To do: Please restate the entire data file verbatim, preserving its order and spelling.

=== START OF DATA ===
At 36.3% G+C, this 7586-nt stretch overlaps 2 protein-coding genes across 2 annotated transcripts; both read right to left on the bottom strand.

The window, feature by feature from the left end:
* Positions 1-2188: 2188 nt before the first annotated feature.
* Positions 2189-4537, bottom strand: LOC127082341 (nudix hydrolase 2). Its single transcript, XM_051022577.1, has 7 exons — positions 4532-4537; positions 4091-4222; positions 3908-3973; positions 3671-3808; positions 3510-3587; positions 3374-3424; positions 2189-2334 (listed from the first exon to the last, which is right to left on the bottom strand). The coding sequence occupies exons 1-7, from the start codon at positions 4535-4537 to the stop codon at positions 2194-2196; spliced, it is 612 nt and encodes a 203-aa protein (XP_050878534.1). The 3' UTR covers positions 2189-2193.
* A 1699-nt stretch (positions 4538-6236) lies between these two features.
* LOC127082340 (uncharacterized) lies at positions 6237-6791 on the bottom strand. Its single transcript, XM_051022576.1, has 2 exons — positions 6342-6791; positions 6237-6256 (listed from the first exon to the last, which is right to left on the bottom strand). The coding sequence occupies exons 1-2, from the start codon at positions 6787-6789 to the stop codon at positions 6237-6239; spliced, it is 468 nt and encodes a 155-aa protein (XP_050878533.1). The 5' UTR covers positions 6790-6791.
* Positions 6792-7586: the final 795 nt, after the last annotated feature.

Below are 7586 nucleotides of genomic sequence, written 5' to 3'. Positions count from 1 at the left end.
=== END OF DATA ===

At 36.3% G+C, this 7586-nt stretch overlaps 2 protein-coding genes across 2 annotated transcripts; both read right to left on the bottom strand.

The window, feature by feature from the left end:
* Positions 1-2188: 2188 nt before the first annotated feature.
* Positions 2189-4537, bottom strand: LOC127082341 (nudix hydrolase 2). Its single transcript, XM_051022577.1, has 7 exons — positions 4532-4537; positions 4091-4222; positions 3908-3973; positions 3671-3808; positions 3510-3587; positions 3374-3424; positions 2189-2334 (listed from the first exon to the last, which is right to left on the bottom strand). The coding sequence occupies exons 1-7, from the start codon at positions 4535-4537 to the stop codon at positions 2194-2196; spliced, it is 612 nt and encodes a 203-aa protein (XP_050878534.1). The 3' UTR covers positions 2189-2193.
* A 1699-nt stretch (positions 4538-6236) lies between these two features.
* LOC127082340 (uncharacterized) lies at positions 6237-6791 on the bottom strand. Its single transcript, XM_051022576.1, has 2 exons — positions 6342-6791; positions 6237-6256 (listed from the first exon to the last, which is right to left on the bottom strand). The coding sequence occupies exons 1-2, from the start codon at positions 6787-6789 to the stop codon at positions 6237-6239; spliced, it is 468 nt and encodes a 155-aa protein (XP_050878533.1). The 5' UTR covers positions 6790-6791.
* Positions 6792-7586: the final 795 nt, after the last annotated feature.

Below are 7586 nucleotides of genomic sequence, written 5' to 3'. Positions count from 1 at the left end.